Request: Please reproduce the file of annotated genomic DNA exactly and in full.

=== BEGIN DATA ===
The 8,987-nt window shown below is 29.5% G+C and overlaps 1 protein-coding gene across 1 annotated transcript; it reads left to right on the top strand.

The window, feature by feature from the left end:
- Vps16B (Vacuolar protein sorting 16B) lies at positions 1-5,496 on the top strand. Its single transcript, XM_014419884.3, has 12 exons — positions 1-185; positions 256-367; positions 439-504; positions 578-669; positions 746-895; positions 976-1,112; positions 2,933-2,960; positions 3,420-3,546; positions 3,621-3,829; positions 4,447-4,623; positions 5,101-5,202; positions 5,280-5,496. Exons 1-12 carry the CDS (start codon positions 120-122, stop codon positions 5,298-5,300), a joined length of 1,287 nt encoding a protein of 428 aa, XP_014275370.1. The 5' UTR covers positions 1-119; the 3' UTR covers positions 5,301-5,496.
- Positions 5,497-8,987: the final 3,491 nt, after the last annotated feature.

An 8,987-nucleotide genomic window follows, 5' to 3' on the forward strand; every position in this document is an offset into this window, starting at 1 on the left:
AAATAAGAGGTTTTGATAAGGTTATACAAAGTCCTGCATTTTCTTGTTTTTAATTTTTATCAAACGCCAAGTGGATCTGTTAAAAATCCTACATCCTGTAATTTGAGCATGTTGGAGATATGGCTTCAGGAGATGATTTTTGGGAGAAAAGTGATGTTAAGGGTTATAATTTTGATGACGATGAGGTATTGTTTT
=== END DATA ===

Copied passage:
The 8,987-nt window shown below is 29.5% G+C and overlaps 1 protein-coding gene across 1 annotated transcript; it reads left to right on the top strand.

The window, feature by feature from the left end:
- Vps16B (Vacuolar protein sorting 16B) lies at positions 1-5,496 on the top strand. Its single transcript, XM_014419884.3, has 12 exons — positions 1-185; positions 256-367; positions 439-504; positions 578-669; positions 746-895; positions 976-1,112; positions 2,933-2,960; positions 3,420-3,546; positions 3,621-3,829; positions 4,447-4,623; positions 5,101-5,202; positions 5,280-5,496. Exons 1-12 carry the CDS (start codon positions 120-122, stop codon positions 5,298-5,300), a joined length of 1,287 nt encoding a protein of 428 aa, XP_014275370.1. The 5' UTR covers positions 1-119; the 3' UTR covers positions 5,301-5,496.
- Positions 5,497-8,987: the final 3,491 nt, after the last annotated feature.

An 8,987-nucleotide genomic window follows, 5' to 3' on the forward strand; every position in this document is an offset into this window, starting at 1 on the left:
AAATAAGAGGTTTTGATAAGGTTATACAAAGTCCTGCATTTTCTTGTTTTTAATTTTTATCAAACGCCAAGTGGATCTGTTAAAAATCCTACATCCTGTAATTTGAGCATGTTGGAGATATGGCTTCAGGAGATGATTTTTGGGAGAAAAGTGATGTTAAGGGTTATAATTTTGATGACGATGAGGTATTGTTTT